Each spring at Frogs Are Green, we try to encourage people to create backyards (or gardens, if you’re English) that are friendly to wildlife and the environment, water-wise, and easy to maintain without using herbicides and pesticides.
It is possible to create a wildlife friendly garden without using pesticides and herbicides, but you’ll need to mimic nature a bit and do some detective work to find out what types of plants and flowers flourish in your area. Sometimes you don’t even need to plant these natives—they may migrate to your backyard, and if you like them, you can find a place for them. This happened with me—a native fern migrated over to my yard and it is quite beautiful. Over the years, the ferns have spread and make a nice ground cover. That doesn’t mean you need to restrict yourself to native plants. My New Guinea impatiens obviously are not native to New Jersey, but I definitely try to fit in a number of low-maintenance native plants.
In my first years of gardening, I had to water my backyard every day with a hose to keep it alive. Now with a backyard filled with lots of native plants, I only water the potted plants.
Survival of the Fittest
After several years, I’ve realized that I can’t plant hostas—they’re like candy to slugs. Rather than spend money and effort, and possibly introduce toxins to the soil, to get rid of the slugs, I now keep the hostas in pots, above the ground, and then periodically lift the pots to check for any slugs. (Yes, I tried the tuna can full of beer method to get rid of slugs, but they didn’t fall for that trick.)
Since I don’t have much sun in my urban backyard, I don’t plant sun-loving annuals anymore. These flowers didn’t flourish and so seemed to attract disease and bugs. Have you tried some flowers that didn’t quite make it, or if they did, required a lot of watering or pesticides to maintain them? You may have found that other plants just seem to do great year after year without much attention. In my garden, potted geraniums seem to do well, lasting all the way through until frost, even without a lot of sun or attention. Even though they’re not the most exotic flowers, I have lots of them in interesting colors.
KEEP THE ANIMALS HAPPY
I put out seed for the birds, although around this time of year in late spring, I start to cut down on bird seed. I put out water for them in a bird bath as well, and I sometimes also notice bees dipping into the bird bath. Because I don’t use herbicides or pesticides, I am not unintentionally killing off good insects—bees, lady bugs, etc. or potentially harming other animals like songbirds.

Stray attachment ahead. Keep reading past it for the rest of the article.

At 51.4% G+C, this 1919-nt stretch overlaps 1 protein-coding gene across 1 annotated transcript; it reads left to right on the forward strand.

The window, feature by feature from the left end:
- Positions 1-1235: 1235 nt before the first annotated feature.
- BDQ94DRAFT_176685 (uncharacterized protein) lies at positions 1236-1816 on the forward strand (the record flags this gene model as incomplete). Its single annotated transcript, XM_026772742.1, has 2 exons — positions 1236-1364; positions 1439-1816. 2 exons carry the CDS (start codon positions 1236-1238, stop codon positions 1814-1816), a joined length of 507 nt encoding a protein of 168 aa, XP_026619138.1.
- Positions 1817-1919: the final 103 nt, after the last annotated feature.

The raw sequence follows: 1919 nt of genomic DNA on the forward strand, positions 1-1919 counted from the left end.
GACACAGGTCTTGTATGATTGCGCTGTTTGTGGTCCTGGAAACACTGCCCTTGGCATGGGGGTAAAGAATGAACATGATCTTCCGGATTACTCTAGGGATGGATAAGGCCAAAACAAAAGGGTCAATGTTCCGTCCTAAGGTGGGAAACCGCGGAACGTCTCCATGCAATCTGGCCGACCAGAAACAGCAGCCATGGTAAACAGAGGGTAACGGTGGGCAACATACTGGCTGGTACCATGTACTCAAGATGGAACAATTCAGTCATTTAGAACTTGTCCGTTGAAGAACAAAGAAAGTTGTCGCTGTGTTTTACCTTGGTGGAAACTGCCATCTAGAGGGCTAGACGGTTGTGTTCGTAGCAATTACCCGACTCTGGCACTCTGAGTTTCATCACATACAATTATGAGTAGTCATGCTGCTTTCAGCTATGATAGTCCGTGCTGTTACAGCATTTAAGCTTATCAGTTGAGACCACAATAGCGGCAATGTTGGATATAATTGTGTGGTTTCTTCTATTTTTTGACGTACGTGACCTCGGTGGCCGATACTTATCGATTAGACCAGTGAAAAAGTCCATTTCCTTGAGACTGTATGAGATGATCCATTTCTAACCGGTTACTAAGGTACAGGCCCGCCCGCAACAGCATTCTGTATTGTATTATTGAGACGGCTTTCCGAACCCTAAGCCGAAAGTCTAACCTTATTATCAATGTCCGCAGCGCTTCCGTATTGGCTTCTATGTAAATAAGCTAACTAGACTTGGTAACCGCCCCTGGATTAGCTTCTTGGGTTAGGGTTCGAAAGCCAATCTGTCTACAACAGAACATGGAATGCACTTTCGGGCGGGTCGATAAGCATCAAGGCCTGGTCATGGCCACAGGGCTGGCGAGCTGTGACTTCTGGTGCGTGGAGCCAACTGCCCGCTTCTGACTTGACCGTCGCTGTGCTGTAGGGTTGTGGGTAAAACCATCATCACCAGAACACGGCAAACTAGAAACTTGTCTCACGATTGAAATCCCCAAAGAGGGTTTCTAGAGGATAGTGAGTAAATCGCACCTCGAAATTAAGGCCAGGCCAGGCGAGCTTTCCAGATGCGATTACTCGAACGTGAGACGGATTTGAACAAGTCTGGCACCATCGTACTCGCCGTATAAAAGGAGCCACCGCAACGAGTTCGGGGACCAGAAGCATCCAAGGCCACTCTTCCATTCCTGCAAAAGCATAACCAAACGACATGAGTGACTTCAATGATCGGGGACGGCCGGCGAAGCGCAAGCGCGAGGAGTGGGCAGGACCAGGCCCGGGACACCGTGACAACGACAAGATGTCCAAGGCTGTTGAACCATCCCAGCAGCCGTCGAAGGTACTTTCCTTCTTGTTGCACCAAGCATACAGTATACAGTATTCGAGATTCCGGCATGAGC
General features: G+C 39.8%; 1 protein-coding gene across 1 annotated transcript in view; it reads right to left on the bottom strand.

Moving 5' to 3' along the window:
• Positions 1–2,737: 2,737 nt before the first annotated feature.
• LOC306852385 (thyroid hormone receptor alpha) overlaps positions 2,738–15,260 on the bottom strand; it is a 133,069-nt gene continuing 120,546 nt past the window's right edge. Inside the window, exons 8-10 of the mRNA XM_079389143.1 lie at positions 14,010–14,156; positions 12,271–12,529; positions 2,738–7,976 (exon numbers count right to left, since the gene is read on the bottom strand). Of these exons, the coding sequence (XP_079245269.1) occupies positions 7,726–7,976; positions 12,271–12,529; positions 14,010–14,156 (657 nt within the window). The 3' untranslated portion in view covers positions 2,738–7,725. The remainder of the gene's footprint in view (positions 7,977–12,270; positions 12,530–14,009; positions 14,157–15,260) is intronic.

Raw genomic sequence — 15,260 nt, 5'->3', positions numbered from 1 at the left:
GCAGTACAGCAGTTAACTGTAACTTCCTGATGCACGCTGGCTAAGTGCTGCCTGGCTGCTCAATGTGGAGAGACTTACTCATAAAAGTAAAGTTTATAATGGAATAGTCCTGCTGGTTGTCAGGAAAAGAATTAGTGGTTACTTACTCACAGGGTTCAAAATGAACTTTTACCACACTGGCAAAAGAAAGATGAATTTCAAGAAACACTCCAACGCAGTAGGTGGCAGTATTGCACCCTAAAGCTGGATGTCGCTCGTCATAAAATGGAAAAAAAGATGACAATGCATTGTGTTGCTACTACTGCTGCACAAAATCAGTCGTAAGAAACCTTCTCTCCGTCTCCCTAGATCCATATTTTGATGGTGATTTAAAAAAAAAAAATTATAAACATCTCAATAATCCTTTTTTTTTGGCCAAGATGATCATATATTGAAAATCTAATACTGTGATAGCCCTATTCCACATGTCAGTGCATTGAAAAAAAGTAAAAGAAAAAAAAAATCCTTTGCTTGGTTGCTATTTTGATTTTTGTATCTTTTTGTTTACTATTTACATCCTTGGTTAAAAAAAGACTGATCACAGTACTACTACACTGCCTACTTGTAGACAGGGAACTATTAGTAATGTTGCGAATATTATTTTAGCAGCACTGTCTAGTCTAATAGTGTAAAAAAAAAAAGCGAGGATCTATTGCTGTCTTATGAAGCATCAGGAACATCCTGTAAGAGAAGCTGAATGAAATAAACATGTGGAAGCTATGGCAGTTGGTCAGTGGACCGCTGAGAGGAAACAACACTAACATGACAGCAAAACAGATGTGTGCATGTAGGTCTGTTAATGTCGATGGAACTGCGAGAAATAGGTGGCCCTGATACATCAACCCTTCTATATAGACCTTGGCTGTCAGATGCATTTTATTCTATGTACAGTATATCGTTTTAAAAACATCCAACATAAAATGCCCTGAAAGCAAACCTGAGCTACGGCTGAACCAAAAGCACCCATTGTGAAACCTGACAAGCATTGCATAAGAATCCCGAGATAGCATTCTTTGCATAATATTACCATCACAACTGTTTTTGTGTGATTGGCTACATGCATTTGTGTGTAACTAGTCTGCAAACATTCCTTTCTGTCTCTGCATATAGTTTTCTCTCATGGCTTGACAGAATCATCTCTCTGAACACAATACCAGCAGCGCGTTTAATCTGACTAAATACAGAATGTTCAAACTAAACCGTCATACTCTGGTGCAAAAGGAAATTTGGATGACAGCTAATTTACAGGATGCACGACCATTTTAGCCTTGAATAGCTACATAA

Build a Frog Pond
We don’t have any amphibians in my city (that I know of), but if you have amphibians in your area, put out a toad abode to keep these local insect-eating amphibians happy.
It’s also possible to create a frog pond relatively easily without a huge expense or effort. My sister put in a frog pond by her house in Connecticut, and on one summer day, she counted eighteen frogs enjoying her pond, including one frog who jumped up and sat right beside her on the garden bench. Here’s how she did it:
She dug out a base that was 4 feet by 7 feet, about 2 feet deep. On each corner, she created a shelf, 1 foot deep, for aquatic plants.
She bought pond liner from a garden center, a piece larger than the pond (so it was 12 feet long by 9 feet wide) and put stones down to hold it in place. She also piled smaller stones in one corner that came just above the water as a ramp for the frogs to get in and out of the pond.
She also added water flowers with leaves and lily pads. These plants act as filters for the pond (and, of course, our froggy friends like to sit on them).
She put in a pump to circulate the water (with an outdoor extension cord buried in ground to house).
She notes that the pond should be cleaned out every year. Take out the water, but be careful if there are frogs eggs in the pond. Put the eggs in a clean bowl with pond water before putting back in the pond. Also, she did not add the frogs to the pond—they migrated to her pond from another small pond on her property. Don’t introduce non-native frogs to your pond as they could disrupt the local ecology and introduce disease to native frogs
Please send us your ideas for creating a natural backyard and if you have some pictures, send them along and we’ll add them to our backyard gallery (see the photo gallery in our sidebar to the right).
Here is more information about your having your backyard certified as a Wildlife Habitat by the National Wildlife Federation.
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Thank you for your important work!
Thank you Cynthia!